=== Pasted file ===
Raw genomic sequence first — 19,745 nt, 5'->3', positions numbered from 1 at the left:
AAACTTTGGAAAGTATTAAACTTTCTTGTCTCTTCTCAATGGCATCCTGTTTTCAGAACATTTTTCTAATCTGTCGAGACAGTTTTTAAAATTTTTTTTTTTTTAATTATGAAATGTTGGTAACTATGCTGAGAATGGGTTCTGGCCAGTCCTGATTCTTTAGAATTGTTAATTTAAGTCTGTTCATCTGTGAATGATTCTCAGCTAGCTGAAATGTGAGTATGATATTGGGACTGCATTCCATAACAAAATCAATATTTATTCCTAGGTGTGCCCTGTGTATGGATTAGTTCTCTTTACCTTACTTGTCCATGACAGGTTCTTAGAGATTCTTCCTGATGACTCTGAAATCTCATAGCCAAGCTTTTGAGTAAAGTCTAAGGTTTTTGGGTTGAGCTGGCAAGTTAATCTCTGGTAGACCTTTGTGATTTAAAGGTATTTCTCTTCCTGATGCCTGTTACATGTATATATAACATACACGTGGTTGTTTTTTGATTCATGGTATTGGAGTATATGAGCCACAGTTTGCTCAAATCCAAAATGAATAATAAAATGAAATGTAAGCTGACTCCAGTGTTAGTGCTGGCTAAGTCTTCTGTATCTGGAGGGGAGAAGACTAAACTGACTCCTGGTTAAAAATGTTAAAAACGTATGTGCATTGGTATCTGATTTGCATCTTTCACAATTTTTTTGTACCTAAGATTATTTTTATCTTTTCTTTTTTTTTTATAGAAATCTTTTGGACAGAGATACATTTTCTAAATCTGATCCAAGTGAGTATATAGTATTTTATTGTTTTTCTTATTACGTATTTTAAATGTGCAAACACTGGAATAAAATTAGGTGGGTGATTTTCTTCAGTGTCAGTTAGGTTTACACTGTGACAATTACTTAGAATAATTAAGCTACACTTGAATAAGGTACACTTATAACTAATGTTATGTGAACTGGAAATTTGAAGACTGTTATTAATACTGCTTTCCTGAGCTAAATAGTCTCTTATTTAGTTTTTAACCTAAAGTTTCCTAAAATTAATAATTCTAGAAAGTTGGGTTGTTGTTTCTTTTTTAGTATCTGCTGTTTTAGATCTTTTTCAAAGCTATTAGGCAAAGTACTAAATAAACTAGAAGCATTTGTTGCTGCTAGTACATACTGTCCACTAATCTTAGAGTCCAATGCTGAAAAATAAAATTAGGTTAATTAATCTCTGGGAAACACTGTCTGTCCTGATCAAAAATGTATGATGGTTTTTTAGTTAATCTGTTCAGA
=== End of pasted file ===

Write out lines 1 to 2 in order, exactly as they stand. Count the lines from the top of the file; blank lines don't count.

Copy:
Raw genomic sequence first — 19,745 nt, 5'->3', positions numbered from 1 at the left:
AAACTTTGGAAAGTATTAAACTTTCTTGTCTCTTCTCAATGGCATCCTGTTTTCAGAACATTTTTCTAATCTGTCGAGACAGTTTTTAAAATTTTTTTTTTTTTAATTATGAAATGTTGGTAACTATGCTGAGAATGGGTTCTGGCCAGTCCTGATTCTTTAGAATTGTTAATTTAAGTCTGTTCATCTGTGAATGATTCTCAGCTAGCTGAAATGTGAGTATGATATTGGGACTGCATTCCATAACAAAATCAATATTTATTCCTAGGTGTGCCCTGTGTATGGATTAGTTCTCTTTACCTTACTTGTCCATGACAGGTTCTTAGAGATTCTTCCTGATGACTCTGAAATCTCATAGCCAAGCTTTTGAGTAAAGTCTAAGGTTTTTGGGTTGAGCTGGCAAGTTAATCTCTGGTAGACCTTTGTGATTTAAAGGTATTTCTCTTCCTGATGCCTGTTACATGTATATATAACATACACGTGGTTGTTTTTTGATTCATGGTATTGGAGTATATGAGCCACAGTTTGCTCAAATCCAAAATGAATAATAAAATGAAATGTAAGCTGACTCCAGTGTTAGTGCTGGCTAAGTCTTCTGTATCTGGAGGGGAGAAGACTAAACTGACTCCTGGTTAAAAATGTTAAAAACGTATGTGCATTGGTATCTGATTTGCATCTTTCACAATTTTTTTGTACCTAAGATTATTTTTATCTTTTCTTTTTTTTTTATAGAAATCTTTTGGACAGAGATACATTTTCTAAATCTGATCCAAGTGAGTATATAGTATTTTATTGTTTTTCTTATTACGTATTTTAAATGTGCAAACACTGGAATAAAATTAGGTGGGTGATTTTCTTCAGTGTCAGTTAGGTTTACACTGTGACAATTACTTAGAATAATTAAGCTACACTTGAATAAGGTACACTTATAACTAATGTTATGTGAACTGGAAATTTGAAGACTGTTATTAATACTGCTTTCCTGAGCTAAATAGTCTCTTATTTAGTTTTTAACCTAAAGTTTCCTAAAATTAATAATTCTAGAAAGTTGGGTTGTTGTTTCTTTTTTAGTATCTGCTGTTTTAGATCTTTTTCAAAGCTATTAGGCAAAGTACTAAATAAACTAGAAGCATTTGTTGCTGCTAGTACATACTGTCCACTAATCTTAGAGTCCAATGCTGAAAAATAAAATTAGGTTAATTAATCTCTGGGAAACACTGTCTGTCCTGATCAAAAATGTATGATGGTTTTTTAGTTAATCTGTTCAGA